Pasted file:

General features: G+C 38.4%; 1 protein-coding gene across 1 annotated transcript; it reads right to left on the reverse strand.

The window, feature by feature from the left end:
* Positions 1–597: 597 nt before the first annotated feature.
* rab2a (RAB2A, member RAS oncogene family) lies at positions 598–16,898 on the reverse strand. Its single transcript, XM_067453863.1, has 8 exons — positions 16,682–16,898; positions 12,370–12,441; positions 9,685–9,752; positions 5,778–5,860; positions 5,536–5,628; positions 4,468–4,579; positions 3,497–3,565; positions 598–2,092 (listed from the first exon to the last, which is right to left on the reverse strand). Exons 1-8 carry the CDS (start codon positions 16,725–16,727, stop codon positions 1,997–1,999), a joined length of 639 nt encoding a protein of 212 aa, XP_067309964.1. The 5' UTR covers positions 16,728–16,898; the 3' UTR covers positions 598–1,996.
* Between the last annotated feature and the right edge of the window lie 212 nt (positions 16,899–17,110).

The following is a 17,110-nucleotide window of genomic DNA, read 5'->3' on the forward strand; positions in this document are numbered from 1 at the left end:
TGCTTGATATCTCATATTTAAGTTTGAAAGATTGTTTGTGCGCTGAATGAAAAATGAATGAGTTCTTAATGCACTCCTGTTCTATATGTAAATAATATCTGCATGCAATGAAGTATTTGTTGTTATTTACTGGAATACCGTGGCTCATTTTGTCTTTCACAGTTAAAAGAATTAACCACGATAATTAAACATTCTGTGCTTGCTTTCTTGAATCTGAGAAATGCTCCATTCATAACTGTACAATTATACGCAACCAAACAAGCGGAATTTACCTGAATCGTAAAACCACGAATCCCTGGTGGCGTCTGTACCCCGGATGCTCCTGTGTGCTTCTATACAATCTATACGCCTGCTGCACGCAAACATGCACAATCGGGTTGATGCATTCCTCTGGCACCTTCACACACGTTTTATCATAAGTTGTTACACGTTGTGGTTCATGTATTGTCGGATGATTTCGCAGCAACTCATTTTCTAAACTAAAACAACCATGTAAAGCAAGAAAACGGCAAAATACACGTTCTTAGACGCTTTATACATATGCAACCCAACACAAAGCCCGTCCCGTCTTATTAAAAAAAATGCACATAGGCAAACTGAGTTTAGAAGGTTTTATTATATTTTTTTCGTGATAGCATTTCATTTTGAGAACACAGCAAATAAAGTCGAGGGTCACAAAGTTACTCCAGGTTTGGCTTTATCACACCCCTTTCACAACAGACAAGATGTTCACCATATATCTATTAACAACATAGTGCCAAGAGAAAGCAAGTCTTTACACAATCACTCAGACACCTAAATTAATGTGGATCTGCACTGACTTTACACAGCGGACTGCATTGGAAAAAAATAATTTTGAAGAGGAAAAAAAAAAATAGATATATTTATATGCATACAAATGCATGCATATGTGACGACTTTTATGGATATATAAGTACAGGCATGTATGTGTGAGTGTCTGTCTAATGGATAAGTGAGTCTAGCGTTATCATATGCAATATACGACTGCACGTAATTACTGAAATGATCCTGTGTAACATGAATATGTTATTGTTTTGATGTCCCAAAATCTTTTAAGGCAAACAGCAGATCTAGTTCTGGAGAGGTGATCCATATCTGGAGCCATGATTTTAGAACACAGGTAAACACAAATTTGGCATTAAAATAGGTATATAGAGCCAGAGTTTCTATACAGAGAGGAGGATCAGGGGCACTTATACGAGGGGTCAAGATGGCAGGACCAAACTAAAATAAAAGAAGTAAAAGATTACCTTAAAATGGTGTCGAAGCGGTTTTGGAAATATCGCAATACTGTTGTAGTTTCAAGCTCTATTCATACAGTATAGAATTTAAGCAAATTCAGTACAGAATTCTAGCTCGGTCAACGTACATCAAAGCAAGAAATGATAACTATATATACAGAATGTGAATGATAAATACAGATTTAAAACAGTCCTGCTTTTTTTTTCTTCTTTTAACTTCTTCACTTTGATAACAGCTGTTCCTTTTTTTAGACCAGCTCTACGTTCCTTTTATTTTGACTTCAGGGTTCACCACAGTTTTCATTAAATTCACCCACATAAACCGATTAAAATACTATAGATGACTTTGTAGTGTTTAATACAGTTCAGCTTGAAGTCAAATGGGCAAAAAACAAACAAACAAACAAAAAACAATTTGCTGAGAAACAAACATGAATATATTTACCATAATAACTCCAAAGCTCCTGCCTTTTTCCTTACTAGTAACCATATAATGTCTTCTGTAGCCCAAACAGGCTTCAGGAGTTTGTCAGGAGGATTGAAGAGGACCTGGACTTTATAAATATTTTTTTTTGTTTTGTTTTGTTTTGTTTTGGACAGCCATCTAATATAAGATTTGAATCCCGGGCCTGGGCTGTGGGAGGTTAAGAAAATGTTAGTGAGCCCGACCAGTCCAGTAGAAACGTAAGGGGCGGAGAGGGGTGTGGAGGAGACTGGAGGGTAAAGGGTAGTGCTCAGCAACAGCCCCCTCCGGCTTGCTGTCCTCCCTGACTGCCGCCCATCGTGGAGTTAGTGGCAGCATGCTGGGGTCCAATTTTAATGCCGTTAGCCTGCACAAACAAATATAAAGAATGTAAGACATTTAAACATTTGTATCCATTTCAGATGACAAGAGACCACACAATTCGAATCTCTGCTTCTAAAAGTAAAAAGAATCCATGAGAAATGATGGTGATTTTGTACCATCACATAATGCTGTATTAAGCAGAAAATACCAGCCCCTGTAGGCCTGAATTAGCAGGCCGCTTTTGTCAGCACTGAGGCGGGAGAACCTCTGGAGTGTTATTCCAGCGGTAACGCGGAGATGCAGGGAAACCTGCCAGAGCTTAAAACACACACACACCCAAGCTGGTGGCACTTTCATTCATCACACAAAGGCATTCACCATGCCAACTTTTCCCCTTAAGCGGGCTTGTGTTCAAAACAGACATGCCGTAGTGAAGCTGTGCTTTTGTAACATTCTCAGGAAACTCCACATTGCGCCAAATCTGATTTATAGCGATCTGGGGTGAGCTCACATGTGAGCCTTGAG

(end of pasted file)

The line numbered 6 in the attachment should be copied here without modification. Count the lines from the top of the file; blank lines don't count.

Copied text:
The following is a 17,110-nucleotide window of genomic DNA, read 5'->3' on the forward strand; positions in this document are numbered from 1 at the left end: